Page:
return tree
def build_adjacency_distance_matrix (node_list):
"""This builds a dictionary that stores the distance from any point to any
other point. This only initializes the matrix, so it just fills in the
distance from a node to the immediate neighbor. Later the matrix will
filledin using fill_adjacency_distance_matrix. This is intended as an
illustration of the algorithm, not as an illustration of an efficient data
structure. """
adj_matrix = {}
for key_node in node_list:
adj_matrix[key_node] = {}
for node in node_list:
dist = None
if node == key_node:
dist = 0
elif node in node_list[key_node]:
dist = 1
adj_matrix[key_node][node] = dist
return adj_matrix
def memoize (f):
"""This is a decorator which adds memoization to a function."""
cache= {}
def memoize_function (*x):
if x not in cache:
cache[x] = f(*x)
return cache[x]
return memoize_function
class MemoizeMutable:
def __init__(self, fn):
self.fn = fn
self.memo = {}
def __call__(self, *args, **kwds):
import cPickle
str = cPickle.dumps(args, 1)+cPickle.dumps(kwds, 1)
if not self.memo.has_key(str):
self.memo[str] = self.fn(*args, **kwds)
return self.memo[str]
def fill_adjacency_distance_matrix (adj_matrix):
"""This takes the adjacency distance matrix and fills in all the None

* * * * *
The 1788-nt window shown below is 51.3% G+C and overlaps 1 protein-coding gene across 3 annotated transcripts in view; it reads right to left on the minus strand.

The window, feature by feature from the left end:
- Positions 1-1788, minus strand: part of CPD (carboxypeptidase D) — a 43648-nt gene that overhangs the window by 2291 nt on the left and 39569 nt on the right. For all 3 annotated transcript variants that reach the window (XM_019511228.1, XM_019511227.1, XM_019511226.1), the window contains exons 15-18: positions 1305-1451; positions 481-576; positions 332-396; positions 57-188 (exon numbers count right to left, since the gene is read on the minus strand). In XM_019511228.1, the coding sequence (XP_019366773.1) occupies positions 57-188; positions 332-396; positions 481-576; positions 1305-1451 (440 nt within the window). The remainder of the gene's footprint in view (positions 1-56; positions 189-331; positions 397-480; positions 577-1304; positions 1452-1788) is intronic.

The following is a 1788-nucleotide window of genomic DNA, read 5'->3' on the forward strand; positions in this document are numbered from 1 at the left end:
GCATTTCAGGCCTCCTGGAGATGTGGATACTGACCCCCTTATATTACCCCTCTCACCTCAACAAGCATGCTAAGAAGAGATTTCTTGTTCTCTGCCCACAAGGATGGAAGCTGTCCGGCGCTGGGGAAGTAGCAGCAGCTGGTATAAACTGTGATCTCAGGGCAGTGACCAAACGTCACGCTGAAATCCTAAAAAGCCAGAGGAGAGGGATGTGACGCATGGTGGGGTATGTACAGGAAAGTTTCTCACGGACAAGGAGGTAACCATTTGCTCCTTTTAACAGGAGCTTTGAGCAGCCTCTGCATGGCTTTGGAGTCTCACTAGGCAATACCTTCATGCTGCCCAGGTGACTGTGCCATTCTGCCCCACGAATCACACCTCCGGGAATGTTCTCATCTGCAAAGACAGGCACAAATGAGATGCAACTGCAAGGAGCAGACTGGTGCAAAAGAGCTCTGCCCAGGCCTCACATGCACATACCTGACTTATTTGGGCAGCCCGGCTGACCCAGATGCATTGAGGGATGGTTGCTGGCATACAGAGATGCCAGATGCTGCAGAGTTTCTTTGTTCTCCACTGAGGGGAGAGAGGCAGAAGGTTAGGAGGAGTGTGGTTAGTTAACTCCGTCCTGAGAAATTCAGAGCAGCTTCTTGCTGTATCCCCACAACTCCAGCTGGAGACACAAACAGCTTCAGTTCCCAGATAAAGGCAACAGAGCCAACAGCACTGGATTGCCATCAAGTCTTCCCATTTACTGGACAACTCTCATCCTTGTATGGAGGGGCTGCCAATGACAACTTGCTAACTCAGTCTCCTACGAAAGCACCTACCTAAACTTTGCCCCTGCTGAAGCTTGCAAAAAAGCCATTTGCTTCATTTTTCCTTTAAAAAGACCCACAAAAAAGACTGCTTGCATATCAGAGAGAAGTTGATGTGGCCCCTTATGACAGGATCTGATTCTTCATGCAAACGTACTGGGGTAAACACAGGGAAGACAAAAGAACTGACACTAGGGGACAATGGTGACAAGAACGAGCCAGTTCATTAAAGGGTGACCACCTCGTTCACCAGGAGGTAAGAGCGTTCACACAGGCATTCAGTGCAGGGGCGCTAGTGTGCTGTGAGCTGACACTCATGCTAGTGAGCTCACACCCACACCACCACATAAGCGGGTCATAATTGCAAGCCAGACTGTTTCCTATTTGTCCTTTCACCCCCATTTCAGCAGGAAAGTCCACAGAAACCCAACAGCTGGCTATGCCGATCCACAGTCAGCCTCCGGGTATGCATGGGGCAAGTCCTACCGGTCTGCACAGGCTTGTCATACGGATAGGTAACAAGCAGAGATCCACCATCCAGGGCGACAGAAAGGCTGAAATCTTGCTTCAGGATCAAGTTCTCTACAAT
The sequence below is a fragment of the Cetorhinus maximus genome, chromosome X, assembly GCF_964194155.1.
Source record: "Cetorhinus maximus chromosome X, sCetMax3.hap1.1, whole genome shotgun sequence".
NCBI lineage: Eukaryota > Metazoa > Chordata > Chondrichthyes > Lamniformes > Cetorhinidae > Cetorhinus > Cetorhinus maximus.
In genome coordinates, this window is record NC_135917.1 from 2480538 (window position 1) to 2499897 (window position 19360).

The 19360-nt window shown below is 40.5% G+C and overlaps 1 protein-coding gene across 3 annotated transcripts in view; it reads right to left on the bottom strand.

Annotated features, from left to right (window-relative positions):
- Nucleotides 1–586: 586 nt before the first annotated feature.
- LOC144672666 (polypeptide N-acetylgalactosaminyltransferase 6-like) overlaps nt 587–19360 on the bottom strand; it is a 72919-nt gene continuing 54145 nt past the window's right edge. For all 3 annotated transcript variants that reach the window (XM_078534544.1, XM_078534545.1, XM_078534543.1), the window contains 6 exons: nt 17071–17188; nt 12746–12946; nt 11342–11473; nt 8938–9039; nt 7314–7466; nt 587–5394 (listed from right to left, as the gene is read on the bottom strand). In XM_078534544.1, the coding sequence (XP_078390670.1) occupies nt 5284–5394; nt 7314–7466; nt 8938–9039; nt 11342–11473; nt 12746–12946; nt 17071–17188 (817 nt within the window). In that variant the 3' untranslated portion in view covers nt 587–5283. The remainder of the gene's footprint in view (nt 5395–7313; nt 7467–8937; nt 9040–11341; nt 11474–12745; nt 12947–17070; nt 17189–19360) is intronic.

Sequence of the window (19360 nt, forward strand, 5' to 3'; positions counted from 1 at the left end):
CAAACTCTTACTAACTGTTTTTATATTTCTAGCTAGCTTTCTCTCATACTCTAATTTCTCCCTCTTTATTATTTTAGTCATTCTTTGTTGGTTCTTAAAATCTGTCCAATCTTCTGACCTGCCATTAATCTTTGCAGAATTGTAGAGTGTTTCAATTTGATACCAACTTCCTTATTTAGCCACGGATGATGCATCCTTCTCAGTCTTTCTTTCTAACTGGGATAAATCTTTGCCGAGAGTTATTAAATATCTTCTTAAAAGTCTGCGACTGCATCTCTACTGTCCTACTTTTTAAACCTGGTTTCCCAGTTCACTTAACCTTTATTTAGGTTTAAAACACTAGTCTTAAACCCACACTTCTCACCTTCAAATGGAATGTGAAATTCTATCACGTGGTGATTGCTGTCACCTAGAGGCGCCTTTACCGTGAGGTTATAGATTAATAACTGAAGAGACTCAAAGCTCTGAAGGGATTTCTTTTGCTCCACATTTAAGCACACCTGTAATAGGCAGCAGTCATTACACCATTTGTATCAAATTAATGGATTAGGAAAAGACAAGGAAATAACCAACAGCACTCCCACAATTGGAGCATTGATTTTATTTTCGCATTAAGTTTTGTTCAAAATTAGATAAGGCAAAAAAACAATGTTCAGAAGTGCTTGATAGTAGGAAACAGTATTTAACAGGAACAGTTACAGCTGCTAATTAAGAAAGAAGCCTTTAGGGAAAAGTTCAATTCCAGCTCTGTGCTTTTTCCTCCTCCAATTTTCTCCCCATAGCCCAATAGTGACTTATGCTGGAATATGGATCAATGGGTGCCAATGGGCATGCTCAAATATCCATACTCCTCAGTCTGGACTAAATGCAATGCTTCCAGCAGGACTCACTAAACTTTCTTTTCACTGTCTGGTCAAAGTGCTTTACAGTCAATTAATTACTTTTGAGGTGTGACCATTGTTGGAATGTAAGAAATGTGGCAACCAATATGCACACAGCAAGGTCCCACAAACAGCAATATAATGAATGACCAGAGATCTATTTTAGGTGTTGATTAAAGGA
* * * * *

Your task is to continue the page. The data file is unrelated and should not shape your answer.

entries. When done this will yield a matrix that will tell you the distance
between any two point in the maze tree. This is slow  exponential,
O(c^N)"""
done = False
while not done:
done = True
for key_node, dist_dict in adj_matrix.items():
for node, dist in dist_dict.items():
if dist is None:
dist = get_distance (adj_matrix, key_node, node)
if dist is not None:
dist_dict[node] = dist
adj_matrix[key_node] = dist_dict
else:
done = False
return adj_matrix
def get_distance (adj_matrix, node1, node2):
"""If possible this returns the distance between two nodes. If the distance
cannot be determined then it returns None. If the distance is known it is
simply returned. Otherwise, this will look one level deep to see if the
distance from the next node is known. """
dist = adj_matrix[node1][node2]
if dist is not None:
return dist
for node3 in adj_matrix[node1].keys():
if node3 == node1:
continue